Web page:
A floodplain or flood plain is an area of land adjacent to a stream or river which stretches from the banks of its channel to the base of the enclosing valley walls, and which experiences flooding during periods of high discharge. The soils usually consist of levees, silts, and sands deposited during floods. Levees are the heaviest materials (usually pebble-size) and they are deposited first; silts and sands are finer materials.


Floodplains are formed when a meander erodes sideways as it travels downstream. When a river breaks its banks, it leaves behind layers of alluvium (silt). These gradually build up to create the floor of the plain. Floodplains generally contain unconsolidated sediments, often extending below the bed of the stream. These are accumulations of sand, gravel, loam, silt, and/or clay, and are often important aquifers, the water drawn from them being pre-filtered compared to the water in the river.

Geologically ancient floodplains are often represented in the landscape by fluvial terraces. These are old floodplains that remain relatively high above the present floodplain and indicate former courses of a stream.

Sections of the Missouri River floodplain taken by the United States Geological Survey show a great variety of material of varying coarseness, the stream bed having been scoured at one place and filled at another by currents and floods of varying swiftness, so that sometimes the deposits are of coarse gravel, sometimes of fine sand or of fine silt. It is probable that any section of such an alluvial plain would show deposits of a similar character.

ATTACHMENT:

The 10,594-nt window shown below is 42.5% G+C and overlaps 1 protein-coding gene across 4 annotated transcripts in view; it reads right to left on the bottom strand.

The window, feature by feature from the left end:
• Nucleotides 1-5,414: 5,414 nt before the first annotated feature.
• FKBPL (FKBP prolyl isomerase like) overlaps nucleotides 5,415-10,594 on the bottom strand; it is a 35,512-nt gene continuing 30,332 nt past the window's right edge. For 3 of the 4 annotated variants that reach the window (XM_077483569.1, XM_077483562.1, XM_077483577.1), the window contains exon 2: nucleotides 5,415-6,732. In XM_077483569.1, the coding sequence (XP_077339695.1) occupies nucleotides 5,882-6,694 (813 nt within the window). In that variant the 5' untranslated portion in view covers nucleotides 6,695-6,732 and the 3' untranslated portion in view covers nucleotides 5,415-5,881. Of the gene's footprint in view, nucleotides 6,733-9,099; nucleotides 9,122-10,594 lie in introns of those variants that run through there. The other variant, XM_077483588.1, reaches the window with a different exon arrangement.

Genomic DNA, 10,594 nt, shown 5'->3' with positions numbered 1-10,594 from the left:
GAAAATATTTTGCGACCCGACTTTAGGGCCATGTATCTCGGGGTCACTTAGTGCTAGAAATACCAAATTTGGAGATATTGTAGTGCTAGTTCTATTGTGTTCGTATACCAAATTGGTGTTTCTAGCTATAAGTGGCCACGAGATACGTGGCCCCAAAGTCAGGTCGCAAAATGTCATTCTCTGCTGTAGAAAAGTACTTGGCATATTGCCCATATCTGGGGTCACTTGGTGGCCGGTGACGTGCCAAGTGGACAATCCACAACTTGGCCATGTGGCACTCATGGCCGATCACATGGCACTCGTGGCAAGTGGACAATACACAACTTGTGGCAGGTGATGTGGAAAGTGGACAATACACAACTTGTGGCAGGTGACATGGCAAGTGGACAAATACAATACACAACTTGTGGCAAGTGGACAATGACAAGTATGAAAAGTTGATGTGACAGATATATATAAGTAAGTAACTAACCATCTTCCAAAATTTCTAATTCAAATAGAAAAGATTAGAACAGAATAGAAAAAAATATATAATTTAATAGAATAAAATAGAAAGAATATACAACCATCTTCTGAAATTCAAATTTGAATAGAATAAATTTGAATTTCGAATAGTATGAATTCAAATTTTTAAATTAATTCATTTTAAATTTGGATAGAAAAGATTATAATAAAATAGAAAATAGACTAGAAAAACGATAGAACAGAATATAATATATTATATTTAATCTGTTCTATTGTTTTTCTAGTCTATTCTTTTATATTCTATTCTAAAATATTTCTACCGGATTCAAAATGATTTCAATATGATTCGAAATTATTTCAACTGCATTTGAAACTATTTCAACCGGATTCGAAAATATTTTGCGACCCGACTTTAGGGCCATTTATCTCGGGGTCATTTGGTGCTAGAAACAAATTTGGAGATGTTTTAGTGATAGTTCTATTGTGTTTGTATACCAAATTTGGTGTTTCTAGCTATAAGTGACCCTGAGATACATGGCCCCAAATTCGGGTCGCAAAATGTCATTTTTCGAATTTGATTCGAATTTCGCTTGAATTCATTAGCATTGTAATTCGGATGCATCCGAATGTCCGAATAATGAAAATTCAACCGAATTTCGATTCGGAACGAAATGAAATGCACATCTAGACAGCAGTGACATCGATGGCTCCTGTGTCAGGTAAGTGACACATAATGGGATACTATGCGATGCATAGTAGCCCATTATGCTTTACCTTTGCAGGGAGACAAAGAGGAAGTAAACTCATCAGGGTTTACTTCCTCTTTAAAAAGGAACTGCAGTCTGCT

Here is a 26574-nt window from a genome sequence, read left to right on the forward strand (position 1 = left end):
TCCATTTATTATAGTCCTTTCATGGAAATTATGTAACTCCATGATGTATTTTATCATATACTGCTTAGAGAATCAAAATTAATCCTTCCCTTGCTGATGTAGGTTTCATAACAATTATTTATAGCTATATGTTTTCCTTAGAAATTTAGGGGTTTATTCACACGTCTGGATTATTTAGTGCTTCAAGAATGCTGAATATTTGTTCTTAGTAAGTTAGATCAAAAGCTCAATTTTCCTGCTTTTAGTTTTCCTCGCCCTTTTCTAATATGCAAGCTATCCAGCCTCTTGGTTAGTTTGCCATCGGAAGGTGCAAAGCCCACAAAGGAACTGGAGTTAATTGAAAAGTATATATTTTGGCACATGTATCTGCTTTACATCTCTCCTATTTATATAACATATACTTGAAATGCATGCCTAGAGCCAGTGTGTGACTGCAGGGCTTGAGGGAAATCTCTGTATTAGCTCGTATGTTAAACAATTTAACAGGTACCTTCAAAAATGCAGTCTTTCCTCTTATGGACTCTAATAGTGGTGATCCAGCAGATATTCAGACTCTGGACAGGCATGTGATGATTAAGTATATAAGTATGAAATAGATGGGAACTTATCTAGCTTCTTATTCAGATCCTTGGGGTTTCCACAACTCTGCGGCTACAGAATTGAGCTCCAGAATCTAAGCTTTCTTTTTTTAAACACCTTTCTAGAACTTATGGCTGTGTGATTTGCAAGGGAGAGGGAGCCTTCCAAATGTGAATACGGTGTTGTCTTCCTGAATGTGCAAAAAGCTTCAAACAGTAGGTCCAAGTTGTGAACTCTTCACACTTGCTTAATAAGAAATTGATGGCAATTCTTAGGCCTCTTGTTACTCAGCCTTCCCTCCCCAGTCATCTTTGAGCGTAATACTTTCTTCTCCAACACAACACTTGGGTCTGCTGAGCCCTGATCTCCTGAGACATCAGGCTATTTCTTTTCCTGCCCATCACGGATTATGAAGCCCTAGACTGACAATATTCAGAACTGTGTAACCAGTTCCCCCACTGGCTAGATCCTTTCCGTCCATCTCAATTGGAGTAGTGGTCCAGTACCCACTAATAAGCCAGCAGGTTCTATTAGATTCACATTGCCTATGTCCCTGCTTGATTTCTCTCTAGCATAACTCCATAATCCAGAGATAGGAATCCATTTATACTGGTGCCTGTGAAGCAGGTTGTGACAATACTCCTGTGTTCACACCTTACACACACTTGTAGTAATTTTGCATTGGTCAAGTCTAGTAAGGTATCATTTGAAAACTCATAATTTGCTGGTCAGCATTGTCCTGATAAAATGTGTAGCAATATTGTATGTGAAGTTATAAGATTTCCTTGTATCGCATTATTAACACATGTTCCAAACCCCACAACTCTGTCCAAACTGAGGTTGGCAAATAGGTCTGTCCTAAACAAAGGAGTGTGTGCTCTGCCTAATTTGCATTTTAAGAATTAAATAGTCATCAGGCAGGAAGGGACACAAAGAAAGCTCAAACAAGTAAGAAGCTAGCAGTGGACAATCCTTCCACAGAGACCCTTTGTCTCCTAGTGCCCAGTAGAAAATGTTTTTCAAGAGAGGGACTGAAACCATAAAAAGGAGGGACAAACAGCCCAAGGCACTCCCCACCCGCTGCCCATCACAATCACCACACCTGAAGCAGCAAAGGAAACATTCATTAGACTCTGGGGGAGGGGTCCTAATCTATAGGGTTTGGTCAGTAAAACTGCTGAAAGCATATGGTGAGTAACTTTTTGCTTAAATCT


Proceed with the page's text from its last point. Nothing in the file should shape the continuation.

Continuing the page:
The floodplain during its formation is marked by meandering or anastomotic streams, oxbow lakes and bayous, marshes or stagnant pools, and is occasionally completely covered with water. When the drainage system has ceased to act or is entirely diverted for any reason, the floodplain may become a level area of great fertility, similar in appearance to the floor of an old lake. The floodplain differs, however, because it is not altogether flat. It has a gentle slope downstream, and often, for a distance, from the side towards the center.

The floodplain is the natural place for a river to dissipate its energy. Meanders form over the floodplain to slow down the flow of water and when the channel is at capacity the water spills over the floodplain where it is temporarily stored. In terms of flood management the upper part of the floodplain (piedmont zone) is crucial as this is where the flood water control starts. Artificial canalisation of the river here will have a major impact on wider flooding. This is the basis of sustainable flood management.


Floodplains can support particularly rich ecosystems, both in quantity and diversity. Tugay forests form an ecosystem associated with floodplains, especially in Central Asia. They are a category of riparian zones or systems. A floodplain can contain 100 or even 1,000 times as many species as a river. Wetting of the floodplain soil releases an immediate surge of nutrients: those left over from the last flood, and those that result from the rapid decomposition of organic matter that has accumulated since then. Microscopic organisms thrive and larger species enter a rapid breeding cycle. Opportunistic feeders (particularly birds) move in to take advantage. The production of nutrients peaks and falls away quickly; however the surge of new growth endures for some time. This makes floodplains particularly valuable for agriculture. River flow rates are undergoing change following suit with climate change. This change is a threat to the riparian zones and other floodplain forests. These forests have over time synced their seedling deposits after the spring peaks in flow to best take advantage of the nutrient rich soil generated by peak flow.


A flood-meadow (or floodmeadow) is an area of grassland or pasture beside a river, subject to seasonal flooding. Flood-meadows are distinct from water-meadows in that the latter are artificially created and maintained, with flooding controlled on a seasonal and even daily basis.


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